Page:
Price pressure, weak consumer demand, and intense domestic competition are the top three external concerns for Asian CFOs in 2010, finds the recent Duke University/CFO Magazine Global Business Outlook Survey.
However, despite the concerns, 74% of Asia's CFOs (excluding China) are more optimistic about the economy of the country where they are based compared to the previous quarter (third quarter of 2009). Over in China, 62% of the CFOs say they are also more optimistic compared to the previous quarter. According to CFOs, Asian economies look far stronger than the U.S. and Europe.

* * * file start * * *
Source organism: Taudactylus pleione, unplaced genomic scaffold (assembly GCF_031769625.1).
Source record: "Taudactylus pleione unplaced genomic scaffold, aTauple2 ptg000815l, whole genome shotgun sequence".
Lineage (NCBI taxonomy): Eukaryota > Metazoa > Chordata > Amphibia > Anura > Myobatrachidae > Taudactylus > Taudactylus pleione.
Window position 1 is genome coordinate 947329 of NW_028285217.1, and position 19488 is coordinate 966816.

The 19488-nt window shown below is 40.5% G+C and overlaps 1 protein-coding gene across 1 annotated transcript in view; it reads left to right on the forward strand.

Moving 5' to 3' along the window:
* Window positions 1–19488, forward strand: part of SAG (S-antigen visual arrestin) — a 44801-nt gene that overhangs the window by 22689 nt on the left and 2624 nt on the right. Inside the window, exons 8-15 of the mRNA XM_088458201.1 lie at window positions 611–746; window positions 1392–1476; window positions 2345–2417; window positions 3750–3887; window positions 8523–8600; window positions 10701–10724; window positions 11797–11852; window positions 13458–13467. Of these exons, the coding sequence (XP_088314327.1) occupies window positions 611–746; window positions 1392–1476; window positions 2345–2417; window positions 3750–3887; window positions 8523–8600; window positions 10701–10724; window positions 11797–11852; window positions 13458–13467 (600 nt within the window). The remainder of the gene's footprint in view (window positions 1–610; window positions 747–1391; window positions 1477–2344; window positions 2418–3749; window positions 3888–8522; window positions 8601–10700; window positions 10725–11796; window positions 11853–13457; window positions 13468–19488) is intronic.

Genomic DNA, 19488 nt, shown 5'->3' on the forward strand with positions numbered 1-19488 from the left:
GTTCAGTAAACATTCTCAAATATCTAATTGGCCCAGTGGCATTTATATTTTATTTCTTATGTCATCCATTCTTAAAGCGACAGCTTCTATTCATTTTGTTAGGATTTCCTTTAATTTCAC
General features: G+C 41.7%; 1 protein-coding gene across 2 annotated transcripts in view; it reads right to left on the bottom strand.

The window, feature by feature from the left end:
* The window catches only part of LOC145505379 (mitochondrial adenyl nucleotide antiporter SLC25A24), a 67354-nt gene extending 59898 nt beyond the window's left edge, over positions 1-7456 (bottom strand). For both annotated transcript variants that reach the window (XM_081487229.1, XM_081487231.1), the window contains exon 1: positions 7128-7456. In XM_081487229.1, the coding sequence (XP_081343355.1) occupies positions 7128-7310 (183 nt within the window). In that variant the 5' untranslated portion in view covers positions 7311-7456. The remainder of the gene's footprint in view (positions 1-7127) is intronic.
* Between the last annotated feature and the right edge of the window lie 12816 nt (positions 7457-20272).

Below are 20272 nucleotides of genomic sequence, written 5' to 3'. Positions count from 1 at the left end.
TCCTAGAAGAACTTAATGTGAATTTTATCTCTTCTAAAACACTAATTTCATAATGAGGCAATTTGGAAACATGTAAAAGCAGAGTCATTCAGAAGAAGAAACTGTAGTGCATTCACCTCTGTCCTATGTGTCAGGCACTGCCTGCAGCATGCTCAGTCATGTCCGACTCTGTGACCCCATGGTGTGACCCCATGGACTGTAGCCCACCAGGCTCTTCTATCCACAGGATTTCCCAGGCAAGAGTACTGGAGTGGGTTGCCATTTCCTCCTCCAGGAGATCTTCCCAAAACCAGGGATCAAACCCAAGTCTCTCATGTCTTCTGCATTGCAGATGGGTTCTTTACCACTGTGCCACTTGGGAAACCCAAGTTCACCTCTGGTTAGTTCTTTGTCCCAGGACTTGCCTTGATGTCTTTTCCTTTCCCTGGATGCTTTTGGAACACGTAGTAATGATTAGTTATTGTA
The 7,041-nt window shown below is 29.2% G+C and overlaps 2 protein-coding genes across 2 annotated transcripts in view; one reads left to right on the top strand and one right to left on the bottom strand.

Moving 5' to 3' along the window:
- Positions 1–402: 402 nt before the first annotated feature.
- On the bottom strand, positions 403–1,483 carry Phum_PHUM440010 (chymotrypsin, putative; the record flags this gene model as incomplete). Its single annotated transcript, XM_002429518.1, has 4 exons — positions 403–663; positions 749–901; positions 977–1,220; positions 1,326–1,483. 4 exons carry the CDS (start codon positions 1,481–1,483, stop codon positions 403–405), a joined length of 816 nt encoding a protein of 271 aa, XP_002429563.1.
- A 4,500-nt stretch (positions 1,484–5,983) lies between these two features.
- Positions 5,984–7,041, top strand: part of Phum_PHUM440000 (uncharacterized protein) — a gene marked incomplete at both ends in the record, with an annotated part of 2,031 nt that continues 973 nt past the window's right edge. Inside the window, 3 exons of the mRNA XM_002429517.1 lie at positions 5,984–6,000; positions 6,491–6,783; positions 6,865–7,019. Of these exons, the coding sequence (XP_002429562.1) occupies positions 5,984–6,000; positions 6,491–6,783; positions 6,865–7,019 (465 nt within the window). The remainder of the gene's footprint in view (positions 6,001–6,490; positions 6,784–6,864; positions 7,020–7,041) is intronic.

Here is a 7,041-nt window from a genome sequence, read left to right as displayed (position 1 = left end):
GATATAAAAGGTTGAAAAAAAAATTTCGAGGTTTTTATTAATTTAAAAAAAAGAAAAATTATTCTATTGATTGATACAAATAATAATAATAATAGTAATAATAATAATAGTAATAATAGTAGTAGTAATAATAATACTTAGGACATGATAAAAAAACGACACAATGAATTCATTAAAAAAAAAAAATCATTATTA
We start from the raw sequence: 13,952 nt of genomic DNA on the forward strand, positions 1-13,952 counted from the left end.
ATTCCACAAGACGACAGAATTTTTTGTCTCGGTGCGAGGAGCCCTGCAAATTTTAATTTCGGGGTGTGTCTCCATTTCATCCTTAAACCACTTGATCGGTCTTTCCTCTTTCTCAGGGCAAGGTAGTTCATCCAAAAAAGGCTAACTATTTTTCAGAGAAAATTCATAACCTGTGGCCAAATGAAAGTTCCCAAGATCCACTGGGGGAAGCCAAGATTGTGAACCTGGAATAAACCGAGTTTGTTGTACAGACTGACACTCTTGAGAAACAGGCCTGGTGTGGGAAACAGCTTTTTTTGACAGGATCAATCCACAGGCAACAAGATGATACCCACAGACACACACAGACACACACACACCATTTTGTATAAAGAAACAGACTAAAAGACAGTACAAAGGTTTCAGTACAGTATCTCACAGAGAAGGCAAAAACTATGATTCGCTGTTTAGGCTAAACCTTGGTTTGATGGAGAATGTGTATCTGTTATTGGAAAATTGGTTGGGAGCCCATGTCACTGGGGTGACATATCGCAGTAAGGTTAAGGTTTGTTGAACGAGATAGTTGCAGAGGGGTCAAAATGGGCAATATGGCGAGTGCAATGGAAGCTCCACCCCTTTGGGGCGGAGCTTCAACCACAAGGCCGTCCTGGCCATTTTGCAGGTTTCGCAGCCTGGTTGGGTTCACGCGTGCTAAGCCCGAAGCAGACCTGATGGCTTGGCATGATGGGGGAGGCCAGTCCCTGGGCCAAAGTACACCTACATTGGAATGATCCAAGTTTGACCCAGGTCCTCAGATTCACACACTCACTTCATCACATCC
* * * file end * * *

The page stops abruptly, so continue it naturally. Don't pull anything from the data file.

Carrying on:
Top company-specific concerns among Asian and Chinese CFOs include maintaining profit margins and difficulty attracting and retaining qualified employees. Employee morale is fair or poor at one-third of Asian firms (not including China) and fair or poor at 55% of Chinese firms. Only 12% of Chinese companies report good or excellent employee morale.
About 71% of Asian and Chinese CFOs say they'll increase workforce if demand for their product increases in 2010.
As for corporate financing through bank borrowing, nearly 40% of Asian CFOs report that banks are more willing to lend today relative to before the financial crisis, while only 20% report banks are less willing to lend. In China, only three percent of firms report bank lending has worsened in the past two years.
Meanwwhile, Asian firms expect capital spending to increase by more than 15%, domestic employment by nearly five percent and earnings by nearly 20%.